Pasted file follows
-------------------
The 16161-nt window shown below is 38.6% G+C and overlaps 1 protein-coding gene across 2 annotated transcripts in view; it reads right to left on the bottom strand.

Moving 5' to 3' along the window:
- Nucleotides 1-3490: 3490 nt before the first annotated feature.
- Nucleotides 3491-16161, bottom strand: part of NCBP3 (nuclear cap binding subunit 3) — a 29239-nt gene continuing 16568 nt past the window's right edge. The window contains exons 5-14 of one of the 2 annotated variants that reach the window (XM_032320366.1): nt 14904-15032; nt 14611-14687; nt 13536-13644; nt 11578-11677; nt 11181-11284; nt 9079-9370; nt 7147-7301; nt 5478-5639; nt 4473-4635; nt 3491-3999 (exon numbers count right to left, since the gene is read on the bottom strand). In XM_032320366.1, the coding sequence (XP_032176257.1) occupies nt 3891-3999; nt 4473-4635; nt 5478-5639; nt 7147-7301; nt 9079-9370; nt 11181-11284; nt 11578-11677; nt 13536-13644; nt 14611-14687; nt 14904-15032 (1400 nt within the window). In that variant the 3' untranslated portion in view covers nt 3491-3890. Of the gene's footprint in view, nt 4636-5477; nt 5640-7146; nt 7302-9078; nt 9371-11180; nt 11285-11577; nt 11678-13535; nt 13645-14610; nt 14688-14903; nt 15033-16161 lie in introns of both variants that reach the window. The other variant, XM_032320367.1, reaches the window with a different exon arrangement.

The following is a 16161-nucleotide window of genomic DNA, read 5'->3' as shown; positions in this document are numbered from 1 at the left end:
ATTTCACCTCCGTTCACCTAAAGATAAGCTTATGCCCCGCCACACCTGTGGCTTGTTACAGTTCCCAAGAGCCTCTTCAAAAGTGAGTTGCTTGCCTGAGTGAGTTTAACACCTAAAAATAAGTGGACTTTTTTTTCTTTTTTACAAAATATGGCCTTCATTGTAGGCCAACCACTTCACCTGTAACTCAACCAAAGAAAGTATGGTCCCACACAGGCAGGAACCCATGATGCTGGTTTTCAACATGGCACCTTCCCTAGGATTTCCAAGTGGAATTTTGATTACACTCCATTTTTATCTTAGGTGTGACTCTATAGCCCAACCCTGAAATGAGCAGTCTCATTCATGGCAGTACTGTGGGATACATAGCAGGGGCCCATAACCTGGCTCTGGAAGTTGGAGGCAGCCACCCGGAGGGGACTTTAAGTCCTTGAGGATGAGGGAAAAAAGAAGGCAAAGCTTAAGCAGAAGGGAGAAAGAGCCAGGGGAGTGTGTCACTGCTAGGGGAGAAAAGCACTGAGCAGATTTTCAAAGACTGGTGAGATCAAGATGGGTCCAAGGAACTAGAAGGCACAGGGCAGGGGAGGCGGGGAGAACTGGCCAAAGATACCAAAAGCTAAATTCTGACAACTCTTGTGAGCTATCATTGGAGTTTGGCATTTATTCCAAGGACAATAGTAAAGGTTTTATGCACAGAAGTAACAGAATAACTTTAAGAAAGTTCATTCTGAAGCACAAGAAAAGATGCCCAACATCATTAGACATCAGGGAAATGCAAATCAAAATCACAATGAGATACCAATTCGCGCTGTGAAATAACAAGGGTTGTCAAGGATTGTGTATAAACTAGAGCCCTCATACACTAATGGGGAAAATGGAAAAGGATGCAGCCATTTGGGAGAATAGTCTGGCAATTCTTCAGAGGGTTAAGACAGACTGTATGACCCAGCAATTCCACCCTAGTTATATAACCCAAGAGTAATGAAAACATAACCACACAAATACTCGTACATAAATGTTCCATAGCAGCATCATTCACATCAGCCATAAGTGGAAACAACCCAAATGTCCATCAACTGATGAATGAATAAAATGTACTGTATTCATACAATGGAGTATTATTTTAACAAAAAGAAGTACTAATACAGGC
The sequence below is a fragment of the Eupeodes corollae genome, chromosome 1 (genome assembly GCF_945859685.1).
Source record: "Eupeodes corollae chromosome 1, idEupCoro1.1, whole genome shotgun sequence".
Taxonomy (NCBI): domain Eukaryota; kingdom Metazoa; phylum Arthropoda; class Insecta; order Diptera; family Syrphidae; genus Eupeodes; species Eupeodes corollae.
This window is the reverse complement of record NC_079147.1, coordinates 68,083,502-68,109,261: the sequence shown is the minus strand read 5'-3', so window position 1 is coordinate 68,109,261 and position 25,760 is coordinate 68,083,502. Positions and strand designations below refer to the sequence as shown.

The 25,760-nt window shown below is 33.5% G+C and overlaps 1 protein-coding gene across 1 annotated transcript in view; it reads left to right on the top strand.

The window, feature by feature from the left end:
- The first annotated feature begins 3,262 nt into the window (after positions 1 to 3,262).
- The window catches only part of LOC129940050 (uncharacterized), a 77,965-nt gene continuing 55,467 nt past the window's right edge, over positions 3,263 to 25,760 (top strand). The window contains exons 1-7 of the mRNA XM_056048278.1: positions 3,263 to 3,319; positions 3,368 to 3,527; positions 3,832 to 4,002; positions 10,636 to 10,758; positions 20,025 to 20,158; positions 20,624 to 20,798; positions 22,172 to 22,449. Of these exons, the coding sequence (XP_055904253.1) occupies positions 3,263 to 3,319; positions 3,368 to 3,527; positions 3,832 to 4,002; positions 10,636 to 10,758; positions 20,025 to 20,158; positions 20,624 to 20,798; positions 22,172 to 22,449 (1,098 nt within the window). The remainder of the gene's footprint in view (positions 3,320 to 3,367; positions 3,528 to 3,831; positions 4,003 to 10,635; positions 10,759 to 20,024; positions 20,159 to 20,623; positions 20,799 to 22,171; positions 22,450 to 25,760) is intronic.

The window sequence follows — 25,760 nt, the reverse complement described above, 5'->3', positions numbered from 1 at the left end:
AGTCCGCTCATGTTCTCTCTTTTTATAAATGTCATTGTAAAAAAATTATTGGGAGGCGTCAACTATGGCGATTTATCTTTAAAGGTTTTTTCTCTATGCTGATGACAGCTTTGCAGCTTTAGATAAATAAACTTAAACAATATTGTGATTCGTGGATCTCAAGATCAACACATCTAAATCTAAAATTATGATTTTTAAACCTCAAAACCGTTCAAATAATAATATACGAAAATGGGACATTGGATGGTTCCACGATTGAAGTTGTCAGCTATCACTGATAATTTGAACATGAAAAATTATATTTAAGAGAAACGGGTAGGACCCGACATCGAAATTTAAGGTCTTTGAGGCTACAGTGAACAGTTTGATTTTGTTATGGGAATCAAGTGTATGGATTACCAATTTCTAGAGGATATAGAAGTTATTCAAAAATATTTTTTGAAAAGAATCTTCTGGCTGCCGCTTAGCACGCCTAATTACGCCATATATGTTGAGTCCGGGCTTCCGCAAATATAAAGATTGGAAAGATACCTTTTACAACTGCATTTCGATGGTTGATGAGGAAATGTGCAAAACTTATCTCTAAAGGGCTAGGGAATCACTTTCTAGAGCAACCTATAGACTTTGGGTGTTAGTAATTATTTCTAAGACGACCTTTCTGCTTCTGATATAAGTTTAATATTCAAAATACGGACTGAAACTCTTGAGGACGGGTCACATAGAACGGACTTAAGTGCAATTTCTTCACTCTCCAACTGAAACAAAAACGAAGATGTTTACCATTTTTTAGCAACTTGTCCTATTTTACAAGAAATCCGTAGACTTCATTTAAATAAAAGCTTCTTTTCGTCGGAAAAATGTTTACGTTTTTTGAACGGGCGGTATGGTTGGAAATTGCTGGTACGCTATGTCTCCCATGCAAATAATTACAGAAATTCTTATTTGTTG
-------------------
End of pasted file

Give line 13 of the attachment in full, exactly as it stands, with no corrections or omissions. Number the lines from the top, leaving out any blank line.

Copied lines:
- The first annotated feature begins 3,262 nt into the window (after positions 1 to 3,262).